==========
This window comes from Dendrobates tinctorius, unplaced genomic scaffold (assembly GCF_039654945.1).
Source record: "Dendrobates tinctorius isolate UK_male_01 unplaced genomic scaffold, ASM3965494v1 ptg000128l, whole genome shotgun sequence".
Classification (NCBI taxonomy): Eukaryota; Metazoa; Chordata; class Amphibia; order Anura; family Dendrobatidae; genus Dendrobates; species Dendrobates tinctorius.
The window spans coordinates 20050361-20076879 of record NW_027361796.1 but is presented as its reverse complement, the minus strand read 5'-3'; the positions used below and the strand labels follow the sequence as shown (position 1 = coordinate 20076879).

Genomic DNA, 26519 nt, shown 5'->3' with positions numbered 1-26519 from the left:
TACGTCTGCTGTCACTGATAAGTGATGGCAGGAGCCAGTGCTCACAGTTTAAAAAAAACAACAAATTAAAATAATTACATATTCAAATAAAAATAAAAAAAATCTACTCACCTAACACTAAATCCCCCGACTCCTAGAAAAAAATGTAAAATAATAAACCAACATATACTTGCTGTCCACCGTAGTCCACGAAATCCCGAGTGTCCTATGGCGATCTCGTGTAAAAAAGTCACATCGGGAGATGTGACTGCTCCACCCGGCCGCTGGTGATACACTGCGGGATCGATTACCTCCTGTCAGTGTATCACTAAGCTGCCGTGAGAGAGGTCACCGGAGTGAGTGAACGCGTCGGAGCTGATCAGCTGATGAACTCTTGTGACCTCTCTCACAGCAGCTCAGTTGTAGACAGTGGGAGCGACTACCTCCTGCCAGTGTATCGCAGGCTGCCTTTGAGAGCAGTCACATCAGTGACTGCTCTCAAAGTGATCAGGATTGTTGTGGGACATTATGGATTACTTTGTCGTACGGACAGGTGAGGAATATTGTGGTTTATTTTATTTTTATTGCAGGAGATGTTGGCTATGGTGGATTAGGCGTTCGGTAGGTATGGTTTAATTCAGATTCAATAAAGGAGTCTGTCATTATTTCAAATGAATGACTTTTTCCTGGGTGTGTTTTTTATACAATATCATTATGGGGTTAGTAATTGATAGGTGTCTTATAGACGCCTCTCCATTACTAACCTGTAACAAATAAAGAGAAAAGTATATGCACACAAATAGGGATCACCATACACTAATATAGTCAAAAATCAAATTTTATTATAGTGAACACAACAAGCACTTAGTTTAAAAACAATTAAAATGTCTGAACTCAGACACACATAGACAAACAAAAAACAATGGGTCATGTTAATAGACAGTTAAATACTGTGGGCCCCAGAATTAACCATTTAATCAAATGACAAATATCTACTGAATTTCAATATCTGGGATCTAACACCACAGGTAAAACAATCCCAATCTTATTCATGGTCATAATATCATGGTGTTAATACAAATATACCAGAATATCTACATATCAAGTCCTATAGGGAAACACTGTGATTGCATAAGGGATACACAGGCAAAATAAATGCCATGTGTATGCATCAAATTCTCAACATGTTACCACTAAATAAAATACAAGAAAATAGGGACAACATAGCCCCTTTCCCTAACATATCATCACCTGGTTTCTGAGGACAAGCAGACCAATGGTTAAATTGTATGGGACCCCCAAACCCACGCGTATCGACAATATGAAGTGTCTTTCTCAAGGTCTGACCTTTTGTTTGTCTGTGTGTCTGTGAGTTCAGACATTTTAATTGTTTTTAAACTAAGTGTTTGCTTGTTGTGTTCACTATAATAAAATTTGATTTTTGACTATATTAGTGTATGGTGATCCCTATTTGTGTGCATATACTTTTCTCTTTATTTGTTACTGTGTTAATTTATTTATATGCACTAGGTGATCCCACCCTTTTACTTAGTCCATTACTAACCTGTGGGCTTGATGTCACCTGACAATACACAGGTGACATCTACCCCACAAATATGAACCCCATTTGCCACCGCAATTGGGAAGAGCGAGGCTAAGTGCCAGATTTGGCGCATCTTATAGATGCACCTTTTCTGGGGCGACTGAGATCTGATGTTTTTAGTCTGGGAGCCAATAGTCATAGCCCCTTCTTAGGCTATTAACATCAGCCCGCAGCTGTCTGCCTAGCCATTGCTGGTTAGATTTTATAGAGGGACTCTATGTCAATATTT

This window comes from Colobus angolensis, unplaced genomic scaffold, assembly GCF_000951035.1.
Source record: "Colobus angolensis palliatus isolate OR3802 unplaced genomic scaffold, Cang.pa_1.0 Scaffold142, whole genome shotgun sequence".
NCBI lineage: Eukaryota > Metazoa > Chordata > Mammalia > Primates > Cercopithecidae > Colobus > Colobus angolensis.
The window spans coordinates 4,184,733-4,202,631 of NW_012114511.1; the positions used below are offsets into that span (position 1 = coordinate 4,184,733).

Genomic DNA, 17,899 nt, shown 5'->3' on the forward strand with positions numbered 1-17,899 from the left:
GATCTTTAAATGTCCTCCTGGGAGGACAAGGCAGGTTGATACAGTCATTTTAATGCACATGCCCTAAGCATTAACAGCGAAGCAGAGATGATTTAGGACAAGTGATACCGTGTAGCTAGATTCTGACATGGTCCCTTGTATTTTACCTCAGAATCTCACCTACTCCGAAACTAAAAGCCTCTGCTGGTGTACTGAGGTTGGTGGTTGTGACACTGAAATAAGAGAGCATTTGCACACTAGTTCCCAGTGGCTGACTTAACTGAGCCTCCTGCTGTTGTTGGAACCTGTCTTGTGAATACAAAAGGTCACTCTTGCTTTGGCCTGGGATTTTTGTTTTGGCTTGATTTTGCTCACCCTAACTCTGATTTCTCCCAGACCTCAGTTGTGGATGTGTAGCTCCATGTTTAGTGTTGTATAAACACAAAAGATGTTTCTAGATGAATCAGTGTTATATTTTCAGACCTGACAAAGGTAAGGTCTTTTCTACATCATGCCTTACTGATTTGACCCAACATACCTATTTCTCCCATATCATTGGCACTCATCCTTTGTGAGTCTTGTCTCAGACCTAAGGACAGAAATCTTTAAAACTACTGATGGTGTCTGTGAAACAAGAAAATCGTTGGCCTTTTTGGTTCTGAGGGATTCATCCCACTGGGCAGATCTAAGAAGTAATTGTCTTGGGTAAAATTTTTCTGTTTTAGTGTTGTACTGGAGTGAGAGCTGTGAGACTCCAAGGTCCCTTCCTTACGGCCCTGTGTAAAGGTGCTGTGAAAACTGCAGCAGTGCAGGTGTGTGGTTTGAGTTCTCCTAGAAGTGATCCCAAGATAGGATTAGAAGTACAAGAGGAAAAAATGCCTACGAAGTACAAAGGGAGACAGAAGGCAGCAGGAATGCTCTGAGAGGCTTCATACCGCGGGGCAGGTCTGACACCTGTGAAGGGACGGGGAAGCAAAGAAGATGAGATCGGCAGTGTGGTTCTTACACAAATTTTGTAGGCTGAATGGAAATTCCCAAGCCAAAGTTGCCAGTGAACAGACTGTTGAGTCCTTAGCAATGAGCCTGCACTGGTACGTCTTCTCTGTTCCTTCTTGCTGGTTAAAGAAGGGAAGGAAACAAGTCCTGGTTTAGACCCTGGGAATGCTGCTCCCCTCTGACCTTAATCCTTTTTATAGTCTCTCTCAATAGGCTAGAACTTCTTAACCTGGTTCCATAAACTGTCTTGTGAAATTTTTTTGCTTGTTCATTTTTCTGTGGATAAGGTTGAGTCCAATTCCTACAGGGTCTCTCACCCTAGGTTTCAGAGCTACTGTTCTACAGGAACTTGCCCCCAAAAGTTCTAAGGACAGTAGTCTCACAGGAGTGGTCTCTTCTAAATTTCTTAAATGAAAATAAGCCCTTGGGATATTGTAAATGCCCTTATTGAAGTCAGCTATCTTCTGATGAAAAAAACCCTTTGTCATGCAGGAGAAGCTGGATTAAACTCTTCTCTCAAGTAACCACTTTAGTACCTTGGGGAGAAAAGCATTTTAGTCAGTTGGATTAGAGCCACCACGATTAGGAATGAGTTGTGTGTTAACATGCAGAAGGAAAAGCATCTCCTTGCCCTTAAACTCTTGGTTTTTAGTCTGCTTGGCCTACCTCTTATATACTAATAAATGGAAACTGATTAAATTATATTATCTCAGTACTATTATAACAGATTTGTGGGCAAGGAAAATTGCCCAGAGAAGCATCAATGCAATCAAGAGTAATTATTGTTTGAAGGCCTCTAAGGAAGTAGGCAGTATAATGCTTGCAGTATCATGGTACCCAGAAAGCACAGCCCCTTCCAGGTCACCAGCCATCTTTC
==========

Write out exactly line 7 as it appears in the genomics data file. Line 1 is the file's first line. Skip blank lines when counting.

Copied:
This window comes from Colobus angolensis, unplaced genomic scaffold, assembly GCF_000951035.1.